Simultaneously with the process of European legal integration, however, there is a tendency towards legal fragmentation in different spheres of society. For example, some parts of Europe that only some decades ago were more or less directly suppressed by the nation states have now become important actors. In part, this has taken place through The Committee of the Regions of The European Union, partly also by the creation of autonomous regions with internal legislative autonomy, e.g. in Scotland and Corsica. Powerful economic organisations, such as multinational companies and trade unions, are today comparatively more influential than in the 19th century, and they have assumed indirect powers of legal regulation that were formerly in the hands of the sovereign state. Important developments have also taken place at the grass-root level of society. In the field of criminal law, for example, the state-centred court system is now often bypassed by various conciliation procedures between the parties, organised by local communal authorities or non-governmental organisations.

An interesting development is also taking place in the role and influence of the academic world. The making of the European Civil Code has been mostly left to the academics, instead of to legislatures. The Commission on European Contract Law (the so-called Lando Commission), consisting mainly of academics, has published the Principles of European Contract Law, and other similar projects are currently underway. It seems that this is not an accidental but a necessary development in the construction of new a European ius commune. Law cannot function only through enactment of norms. To operate effectively a collection of norms also requires the support of a legal culture behind it. And a common legal culture cannot be formed only by means of legislation; it is constituted of more general frameworks, methods of systematisation and structures of legal thinking in general. Legal scholarship is one important way of developing and advancing the European legal culture.[18]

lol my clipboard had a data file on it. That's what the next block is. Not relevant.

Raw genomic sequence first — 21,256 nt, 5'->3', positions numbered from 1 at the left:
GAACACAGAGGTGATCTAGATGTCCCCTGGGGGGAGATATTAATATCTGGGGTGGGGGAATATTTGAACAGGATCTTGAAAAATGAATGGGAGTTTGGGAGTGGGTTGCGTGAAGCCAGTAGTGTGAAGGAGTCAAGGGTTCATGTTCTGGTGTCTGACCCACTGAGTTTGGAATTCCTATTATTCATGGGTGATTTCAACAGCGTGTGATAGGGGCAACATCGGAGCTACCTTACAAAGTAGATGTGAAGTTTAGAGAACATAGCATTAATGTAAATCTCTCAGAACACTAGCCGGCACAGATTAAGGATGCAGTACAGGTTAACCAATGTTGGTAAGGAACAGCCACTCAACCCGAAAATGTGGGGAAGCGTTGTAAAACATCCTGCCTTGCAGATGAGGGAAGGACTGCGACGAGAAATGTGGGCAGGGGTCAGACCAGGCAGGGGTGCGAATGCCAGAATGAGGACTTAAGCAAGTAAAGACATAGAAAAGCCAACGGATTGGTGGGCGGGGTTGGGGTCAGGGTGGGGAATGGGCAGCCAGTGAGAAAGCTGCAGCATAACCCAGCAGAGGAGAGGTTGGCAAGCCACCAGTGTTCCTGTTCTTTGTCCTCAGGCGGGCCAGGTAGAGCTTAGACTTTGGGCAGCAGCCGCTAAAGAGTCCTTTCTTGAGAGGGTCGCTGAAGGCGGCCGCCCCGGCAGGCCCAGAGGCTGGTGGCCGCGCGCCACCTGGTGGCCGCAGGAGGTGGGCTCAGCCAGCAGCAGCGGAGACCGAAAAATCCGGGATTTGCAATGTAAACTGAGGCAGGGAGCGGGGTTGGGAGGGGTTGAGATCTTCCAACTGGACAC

Therefore, like the medieval ius commene, the new emerging common law of Europe is also definitely a scholarly enterprise. The content of the emerging new European legal culture is constituted in the dialectical interplay of influences from different national legal cultures. Legal professionals from different parts of Europe with different backgrounds form it through a process of slow interpretative sedimentation and innovation. From this plurality something shared in common is emerging, but without the nation-state as the centre of the development. It is to be noted, however, that the scope of common legal thinking and emerging common European legal culture is limited. A common law of Europe is needed and beneficial only in some fields of law, e.g. in the field of human rights and commercial transactions.

From a philosophical perspective these intertwined processes can be characterised as a return to the dialectics without synthesis as the primary deep-level structure of legal thinking. As in the Middle Ages, the new European ius commune is also living its life in a dialectical and reciprocal relationship with the various forms of the ius proprium, such as state laws, regional laws and the multiple unwritten normative practices that regulate and structure society. None of these has a clear and undisputed role over others; their relationships take shape in the ever-evolving interpretative processes of dialectical interplay where clashes of normative orders are settled case by case.

It can be argued that these developments are marks of a more general cultural shift that has sometimes been labelled the emergence of post-modern era.[19] In legal thinking e.g. André-Jean Arnaud has proposed that this might introduce changes in some important traits of the deep structures of legal thinking. It is claimed that from such modern ideals as abstraction, universalism, unity of reason and simplicity we are moving towards post-modern themes of pragmatism, relativism, plurality of rationalities and complexity.[20] In a similar tone Mireille Delmas-Marty is not alone in stressing that we should not speak of one common legal order of Europe but of several European legal orders whose future success is based on co-existence, not on hierarchy and hegemony.[21]

It seems that many of the traits that Arnaud characterises as post-modern also characterised medieval Europe; pragmatism, plurality of rationalities and complexity of the legal world are adequate generalizations of the dialectical interplay of the medieval ius commune and ius proprium as well. It appears that the contemporary European legal integration can be called a rebirth of the medieval ius commune because they both share similar traits of pluralism, heterogeneity and polycentricity.